Questions of discipline are, today, no less ubiquitous than
when under Foucault’s renowned scrutiny, but what does ‘discipline’
in diverse religious systems actually entail? In this article, we take
‘lenience’ rather than discipline as a starting point and compare its
potential, both structural and ideological, in religious contexts where
disciplinary flexibility shores up greater encompassing projects of moral
perfectionism as opposed to those contexts in which disciplinary flexibility
is a defining feature in its own right. We argue that lenience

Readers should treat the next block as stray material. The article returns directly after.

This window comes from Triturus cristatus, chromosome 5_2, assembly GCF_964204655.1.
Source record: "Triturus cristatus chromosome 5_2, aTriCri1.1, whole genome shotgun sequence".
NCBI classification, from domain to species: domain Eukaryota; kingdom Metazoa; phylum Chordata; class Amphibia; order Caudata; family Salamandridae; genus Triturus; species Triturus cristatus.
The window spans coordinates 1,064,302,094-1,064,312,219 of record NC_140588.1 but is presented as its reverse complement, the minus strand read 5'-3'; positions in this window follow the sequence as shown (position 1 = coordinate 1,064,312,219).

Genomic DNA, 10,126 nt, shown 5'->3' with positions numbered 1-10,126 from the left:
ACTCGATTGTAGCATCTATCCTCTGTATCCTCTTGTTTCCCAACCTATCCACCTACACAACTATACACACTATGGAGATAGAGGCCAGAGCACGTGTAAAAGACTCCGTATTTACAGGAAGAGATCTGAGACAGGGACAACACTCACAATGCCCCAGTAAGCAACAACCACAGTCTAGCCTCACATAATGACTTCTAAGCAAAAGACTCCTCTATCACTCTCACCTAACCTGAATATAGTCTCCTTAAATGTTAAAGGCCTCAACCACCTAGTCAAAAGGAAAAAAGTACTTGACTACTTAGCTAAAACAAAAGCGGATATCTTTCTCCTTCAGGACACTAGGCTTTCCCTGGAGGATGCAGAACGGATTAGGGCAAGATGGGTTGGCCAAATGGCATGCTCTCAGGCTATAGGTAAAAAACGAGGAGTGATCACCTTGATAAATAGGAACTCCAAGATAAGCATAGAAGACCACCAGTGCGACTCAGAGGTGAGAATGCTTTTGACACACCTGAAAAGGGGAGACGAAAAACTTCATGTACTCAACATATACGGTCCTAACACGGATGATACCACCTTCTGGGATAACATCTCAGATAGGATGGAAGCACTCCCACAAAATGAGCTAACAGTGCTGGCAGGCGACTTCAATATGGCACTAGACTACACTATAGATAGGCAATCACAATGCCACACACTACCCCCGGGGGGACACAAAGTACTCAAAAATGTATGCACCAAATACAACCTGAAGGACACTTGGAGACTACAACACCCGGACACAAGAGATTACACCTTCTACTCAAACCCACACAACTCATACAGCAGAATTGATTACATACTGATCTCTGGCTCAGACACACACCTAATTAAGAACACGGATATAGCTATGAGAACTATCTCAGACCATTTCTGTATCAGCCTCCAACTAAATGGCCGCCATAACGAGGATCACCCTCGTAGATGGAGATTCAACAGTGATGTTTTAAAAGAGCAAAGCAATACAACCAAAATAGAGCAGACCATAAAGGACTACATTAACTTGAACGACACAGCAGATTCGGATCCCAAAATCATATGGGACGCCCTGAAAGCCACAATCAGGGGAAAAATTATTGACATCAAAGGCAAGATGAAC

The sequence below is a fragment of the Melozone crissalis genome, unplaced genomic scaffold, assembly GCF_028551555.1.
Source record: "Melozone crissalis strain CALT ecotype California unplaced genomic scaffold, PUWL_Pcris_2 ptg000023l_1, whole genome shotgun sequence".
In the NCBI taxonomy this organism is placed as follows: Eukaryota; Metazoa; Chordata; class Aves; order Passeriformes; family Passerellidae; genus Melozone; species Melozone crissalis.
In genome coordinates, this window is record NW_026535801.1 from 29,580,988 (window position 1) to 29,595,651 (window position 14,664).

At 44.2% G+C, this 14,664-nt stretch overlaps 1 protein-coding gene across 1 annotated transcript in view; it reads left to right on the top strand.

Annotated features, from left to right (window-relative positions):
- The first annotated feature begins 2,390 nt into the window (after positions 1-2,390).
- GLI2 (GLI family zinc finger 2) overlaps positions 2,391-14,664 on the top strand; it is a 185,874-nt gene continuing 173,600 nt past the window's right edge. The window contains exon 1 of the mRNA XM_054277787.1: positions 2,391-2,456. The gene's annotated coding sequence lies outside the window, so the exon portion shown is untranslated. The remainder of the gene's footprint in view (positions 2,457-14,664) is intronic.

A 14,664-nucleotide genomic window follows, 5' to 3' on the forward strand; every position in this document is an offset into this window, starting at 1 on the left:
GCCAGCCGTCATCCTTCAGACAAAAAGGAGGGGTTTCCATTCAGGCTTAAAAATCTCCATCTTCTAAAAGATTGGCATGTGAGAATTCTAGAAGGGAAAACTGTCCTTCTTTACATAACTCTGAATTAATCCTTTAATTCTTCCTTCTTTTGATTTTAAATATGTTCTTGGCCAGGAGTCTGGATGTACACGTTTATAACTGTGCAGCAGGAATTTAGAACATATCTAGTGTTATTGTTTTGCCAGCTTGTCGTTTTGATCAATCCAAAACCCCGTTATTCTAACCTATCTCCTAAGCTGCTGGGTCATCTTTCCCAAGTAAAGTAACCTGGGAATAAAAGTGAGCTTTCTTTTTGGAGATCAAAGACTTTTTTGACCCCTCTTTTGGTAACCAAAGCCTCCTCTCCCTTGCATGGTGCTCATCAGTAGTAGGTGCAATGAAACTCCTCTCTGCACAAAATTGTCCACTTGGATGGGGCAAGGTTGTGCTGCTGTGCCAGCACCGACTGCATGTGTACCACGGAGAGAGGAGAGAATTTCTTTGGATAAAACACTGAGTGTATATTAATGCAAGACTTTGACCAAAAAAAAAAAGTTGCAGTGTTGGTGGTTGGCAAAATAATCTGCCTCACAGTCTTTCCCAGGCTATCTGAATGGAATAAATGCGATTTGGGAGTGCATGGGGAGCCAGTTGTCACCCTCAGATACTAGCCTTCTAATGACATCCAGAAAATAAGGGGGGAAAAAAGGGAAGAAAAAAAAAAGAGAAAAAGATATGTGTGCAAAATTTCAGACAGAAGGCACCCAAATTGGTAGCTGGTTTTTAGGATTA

provides religious systems with a vital flexibility that is necessary to
their reproduction and adaptation to the world. By taking a ‘systems’
perspective on ethnographic discussions of religious worlds, we proffer
fresh observations on recent debates within the anthropology of religion
on ‘ethics’, ‘failure’, and the nature of religious subjects.
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